By Panyi Matka Irene Galadza
Feb 2004, St. Elias UGCC in Brampton, Ontario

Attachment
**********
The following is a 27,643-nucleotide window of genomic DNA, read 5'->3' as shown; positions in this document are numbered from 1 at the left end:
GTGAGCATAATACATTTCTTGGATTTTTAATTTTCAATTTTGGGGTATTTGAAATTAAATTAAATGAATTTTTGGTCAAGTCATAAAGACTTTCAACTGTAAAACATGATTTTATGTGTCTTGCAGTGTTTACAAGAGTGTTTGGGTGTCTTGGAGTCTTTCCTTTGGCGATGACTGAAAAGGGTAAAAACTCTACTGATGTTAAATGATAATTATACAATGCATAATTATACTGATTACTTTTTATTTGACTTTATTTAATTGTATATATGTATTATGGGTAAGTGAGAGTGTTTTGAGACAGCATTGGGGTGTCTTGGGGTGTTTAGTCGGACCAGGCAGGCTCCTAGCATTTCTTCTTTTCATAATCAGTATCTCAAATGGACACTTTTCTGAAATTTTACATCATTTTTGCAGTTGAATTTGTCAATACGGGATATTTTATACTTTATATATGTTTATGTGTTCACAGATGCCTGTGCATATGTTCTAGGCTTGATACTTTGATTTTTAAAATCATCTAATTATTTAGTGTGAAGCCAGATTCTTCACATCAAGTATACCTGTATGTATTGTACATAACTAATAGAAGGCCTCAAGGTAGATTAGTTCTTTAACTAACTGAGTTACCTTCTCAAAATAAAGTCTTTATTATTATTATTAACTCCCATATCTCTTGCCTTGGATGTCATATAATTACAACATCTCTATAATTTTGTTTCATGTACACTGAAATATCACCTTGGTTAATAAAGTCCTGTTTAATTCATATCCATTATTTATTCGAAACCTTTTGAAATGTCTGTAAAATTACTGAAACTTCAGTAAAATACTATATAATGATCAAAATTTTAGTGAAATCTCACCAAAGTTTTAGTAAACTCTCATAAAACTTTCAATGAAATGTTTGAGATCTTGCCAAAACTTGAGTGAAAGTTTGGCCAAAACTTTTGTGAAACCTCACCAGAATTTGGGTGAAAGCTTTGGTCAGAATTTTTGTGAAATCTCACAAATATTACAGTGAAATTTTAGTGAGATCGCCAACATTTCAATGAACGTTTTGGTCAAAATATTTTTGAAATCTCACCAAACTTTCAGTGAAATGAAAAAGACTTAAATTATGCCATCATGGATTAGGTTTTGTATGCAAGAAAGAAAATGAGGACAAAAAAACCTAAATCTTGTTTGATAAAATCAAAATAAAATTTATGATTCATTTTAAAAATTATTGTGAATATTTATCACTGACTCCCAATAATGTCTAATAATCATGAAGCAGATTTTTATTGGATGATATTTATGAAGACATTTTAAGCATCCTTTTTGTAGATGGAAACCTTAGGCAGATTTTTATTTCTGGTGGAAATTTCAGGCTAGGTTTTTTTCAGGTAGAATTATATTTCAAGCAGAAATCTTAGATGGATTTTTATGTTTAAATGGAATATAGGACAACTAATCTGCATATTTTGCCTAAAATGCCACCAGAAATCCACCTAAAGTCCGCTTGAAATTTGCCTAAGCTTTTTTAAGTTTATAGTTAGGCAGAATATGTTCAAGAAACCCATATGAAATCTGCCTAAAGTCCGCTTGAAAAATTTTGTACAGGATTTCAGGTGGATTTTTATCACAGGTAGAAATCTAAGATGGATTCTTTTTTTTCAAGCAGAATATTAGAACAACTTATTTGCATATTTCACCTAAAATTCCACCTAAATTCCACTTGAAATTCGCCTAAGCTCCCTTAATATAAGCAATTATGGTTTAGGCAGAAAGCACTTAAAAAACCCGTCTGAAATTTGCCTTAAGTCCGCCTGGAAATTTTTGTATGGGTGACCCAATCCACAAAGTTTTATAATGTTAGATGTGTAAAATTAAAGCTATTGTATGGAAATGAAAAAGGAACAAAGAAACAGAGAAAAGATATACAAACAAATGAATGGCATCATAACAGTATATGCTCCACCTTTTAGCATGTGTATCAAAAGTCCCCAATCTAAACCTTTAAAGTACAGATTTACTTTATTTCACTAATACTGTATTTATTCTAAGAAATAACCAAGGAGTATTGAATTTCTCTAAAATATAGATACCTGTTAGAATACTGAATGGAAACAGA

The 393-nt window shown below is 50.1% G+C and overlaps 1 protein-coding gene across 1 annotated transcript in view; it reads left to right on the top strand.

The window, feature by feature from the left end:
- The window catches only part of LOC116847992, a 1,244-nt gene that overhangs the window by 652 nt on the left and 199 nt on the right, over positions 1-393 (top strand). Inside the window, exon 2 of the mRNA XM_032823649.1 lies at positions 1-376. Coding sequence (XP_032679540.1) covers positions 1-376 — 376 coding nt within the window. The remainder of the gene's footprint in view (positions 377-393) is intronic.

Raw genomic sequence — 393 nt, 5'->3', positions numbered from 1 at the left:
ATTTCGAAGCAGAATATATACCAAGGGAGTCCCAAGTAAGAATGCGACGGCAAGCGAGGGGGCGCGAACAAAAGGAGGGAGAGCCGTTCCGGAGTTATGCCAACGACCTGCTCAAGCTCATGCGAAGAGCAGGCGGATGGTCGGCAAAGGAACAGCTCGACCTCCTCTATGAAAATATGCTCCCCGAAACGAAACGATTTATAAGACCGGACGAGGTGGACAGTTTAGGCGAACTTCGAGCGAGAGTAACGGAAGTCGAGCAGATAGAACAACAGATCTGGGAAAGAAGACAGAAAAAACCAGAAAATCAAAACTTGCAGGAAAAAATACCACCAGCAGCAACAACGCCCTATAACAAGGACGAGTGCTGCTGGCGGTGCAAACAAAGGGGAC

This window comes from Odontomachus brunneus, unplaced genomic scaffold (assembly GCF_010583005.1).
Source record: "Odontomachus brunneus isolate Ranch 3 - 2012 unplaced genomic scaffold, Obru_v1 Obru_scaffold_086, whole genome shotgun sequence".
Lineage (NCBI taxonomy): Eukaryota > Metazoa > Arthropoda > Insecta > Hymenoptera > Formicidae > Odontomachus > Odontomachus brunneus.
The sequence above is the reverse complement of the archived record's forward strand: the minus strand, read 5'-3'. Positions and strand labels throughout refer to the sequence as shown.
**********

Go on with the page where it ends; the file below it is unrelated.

This year, Great Lent approaches on the heels of the Nativity Season. Kolyada in church has just ended, but the soft and somber sound of The Rivers of Babylon hint at the approaching season of repentance. The familiar Sundays of the Publican and the Pharisee, The Prodigal Son, and the Last Judgement prepare us adults for the spiritual journey of the Great Fast, a journey facilitated by liturgical services, spiritual reading, Lenten missions, fasting and prayer. This season of great challenges is hopefully followed by great rewards. What about our children? How do they fit into the demanding spiritual disciplines of this holy season? What can parents do to help their children – even the littlest ones – experience the period of the Great Fast on a deeper level, a level that goes beyond the usual writing pysanky and preparing a new outfit for Easter Sunday? How do we root our children in the joyous discipline of this Great Fast so that it becomes for them an absolutely essential part of the rhythm of their life? We must speak to them about the mystery of their faith – about Christ’s death and resurrection, about repentance and new life – in the language they know best, the language of the senses.